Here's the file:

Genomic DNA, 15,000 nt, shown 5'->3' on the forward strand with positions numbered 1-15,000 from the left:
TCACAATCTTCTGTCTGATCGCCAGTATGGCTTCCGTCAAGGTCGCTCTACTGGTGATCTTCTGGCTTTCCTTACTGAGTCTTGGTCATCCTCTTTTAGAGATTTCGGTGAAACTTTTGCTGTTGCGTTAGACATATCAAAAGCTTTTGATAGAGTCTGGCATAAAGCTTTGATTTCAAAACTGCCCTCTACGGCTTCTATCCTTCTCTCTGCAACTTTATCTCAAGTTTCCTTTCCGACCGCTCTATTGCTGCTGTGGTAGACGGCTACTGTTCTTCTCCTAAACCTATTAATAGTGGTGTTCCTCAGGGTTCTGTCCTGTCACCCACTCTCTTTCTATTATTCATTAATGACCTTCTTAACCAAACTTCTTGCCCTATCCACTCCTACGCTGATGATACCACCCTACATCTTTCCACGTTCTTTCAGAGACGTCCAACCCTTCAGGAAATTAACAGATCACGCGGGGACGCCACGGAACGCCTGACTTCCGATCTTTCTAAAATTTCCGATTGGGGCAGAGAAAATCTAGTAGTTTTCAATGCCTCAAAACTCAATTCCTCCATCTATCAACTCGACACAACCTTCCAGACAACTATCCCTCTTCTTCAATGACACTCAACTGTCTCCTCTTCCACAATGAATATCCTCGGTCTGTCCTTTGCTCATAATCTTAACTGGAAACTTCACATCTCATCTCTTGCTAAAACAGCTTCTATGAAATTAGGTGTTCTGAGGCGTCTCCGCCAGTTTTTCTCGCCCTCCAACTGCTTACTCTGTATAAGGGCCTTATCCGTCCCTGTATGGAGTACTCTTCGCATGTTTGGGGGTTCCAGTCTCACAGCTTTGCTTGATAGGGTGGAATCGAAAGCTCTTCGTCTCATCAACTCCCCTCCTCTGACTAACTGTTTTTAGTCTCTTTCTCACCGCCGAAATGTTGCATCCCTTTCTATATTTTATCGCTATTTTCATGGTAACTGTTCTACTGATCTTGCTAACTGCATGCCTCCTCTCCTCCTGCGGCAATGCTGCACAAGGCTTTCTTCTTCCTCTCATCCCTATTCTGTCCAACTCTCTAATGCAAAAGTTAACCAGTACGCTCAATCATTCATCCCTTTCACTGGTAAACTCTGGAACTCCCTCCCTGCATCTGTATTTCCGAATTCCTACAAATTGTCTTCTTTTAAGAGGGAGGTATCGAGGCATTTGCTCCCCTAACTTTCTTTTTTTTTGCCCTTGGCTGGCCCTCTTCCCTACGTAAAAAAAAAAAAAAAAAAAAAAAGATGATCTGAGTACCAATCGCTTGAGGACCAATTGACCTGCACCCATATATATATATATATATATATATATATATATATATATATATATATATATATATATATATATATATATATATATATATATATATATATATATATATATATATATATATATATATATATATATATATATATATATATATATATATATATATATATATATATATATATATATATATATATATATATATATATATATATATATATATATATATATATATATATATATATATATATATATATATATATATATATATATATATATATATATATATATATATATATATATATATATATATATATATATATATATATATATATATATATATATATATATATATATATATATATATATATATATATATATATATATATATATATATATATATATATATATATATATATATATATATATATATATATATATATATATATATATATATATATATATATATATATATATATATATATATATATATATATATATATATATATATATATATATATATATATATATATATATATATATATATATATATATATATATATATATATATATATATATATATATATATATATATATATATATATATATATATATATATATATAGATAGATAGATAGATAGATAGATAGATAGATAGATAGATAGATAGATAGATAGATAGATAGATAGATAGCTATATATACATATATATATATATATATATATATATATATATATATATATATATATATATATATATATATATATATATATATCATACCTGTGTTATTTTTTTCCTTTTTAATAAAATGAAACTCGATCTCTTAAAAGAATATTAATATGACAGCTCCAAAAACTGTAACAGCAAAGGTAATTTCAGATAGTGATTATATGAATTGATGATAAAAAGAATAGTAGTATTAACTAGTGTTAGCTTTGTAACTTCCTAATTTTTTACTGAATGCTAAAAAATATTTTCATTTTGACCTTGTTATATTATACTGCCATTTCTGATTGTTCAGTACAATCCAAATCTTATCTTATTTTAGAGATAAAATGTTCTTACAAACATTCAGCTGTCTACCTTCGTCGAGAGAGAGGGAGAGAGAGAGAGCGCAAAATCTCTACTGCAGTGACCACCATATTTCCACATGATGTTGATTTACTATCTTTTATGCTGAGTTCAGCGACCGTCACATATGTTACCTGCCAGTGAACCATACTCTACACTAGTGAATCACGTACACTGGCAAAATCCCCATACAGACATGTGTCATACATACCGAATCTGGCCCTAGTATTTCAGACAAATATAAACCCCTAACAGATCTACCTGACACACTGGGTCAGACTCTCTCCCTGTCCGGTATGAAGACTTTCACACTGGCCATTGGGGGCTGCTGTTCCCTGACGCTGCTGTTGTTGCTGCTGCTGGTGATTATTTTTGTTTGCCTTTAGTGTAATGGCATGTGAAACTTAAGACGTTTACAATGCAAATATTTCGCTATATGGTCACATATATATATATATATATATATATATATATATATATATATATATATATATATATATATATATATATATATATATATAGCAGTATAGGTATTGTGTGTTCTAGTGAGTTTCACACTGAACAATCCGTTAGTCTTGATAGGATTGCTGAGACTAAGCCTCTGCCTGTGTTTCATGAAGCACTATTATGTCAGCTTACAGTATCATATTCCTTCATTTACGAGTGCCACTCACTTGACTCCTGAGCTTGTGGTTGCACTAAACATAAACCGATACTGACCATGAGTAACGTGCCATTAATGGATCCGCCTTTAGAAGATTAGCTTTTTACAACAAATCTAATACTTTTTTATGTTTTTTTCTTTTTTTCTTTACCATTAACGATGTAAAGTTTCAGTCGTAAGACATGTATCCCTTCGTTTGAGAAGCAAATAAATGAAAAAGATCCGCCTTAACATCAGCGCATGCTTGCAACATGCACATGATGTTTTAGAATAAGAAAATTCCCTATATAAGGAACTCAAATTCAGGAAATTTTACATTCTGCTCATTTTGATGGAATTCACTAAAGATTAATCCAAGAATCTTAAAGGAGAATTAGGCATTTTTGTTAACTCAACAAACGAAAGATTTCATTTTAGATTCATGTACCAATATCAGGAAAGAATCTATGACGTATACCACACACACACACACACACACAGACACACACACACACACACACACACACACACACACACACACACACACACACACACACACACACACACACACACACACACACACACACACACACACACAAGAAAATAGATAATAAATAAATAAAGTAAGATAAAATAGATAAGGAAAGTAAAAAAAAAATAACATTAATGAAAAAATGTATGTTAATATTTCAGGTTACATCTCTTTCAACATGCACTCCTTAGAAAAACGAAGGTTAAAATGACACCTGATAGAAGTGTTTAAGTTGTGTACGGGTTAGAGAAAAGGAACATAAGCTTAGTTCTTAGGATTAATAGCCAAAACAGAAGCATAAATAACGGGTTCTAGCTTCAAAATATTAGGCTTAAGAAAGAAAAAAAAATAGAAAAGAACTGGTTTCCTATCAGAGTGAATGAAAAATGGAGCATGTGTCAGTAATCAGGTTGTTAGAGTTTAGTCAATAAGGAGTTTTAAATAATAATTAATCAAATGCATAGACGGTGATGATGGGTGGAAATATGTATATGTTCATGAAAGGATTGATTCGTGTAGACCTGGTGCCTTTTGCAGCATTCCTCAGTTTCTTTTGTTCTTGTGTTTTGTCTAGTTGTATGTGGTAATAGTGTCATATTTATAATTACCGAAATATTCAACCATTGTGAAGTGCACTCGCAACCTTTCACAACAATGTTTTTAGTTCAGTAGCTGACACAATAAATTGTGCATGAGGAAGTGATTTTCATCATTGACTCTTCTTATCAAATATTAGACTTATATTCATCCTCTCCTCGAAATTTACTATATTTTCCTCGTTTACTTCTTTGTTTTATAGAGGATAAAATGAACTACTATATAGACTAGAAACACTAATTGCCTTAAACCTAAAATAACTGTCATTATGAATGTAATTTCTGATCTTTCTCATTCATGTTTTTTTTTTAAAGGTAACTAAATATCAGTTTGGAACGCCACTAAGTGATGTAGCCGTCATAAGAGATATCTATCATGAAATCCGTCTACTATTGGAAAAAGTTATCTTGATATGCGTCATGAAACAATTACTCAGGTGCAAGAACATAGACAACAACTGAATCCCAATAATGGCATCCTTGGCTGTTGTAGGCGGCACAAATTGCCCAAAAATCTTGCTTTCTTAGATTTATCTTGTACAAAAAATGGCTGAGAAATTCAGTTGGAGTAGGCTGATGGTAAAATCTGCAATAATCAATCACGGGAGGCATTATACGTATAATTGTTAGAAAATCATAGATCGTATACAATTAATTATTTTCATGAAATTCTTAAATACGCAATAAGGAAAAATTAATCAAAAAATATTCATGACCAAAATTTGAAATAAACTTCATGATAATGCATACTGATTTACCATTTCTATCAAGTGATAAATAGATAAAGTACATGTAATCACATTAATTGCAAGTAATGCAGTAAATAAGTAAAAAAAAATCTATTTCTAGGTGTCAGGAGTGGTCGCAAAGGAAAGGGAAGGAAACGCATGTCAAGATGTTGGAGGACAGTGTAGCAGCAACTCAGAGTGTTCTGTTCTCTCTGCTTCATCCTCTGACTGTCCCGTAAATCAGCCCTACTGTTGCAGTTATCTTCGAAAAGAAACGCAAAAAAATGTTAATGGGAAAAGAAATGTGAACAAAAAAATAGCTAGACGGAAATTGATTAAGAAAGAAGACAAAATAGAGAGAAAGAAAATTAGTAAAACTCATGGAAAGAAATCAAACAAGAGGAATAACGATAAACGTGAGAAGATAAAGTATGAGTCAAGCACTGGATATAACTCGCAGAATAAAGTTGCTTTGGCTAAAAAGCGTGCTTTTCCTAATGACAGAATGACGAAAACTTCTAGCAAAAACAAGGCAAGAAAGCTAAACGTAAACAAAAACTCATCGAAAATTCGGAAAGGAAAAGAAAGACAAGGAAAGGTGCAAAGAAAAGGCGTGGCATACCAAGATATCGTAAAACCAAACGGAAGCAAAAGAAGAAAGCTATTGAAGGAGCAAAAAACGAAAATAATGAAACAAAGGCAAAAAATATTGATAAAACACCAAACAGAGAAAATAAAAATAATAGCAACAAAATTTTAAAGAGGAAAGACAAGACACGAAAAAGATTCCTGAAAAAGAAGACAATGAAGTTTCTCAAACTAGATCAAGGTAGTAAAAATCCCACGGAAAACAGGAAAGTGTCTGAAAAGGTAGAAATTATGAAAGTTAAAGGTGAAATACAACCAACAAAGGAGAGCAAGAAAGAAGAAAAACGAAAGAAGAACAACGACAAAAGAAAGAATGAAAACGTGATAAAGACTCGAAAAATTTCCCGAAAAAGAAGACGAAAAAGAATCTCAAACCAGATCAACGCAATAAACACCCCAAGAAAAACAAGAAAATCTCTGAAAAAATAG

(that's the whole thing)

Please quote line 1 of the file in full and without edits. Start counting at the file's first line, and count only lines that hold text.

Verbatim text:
Genomic DNA, 15,000 nt, shown 5'->3' on the forward strand with positions numbered 1-15,000 from the left: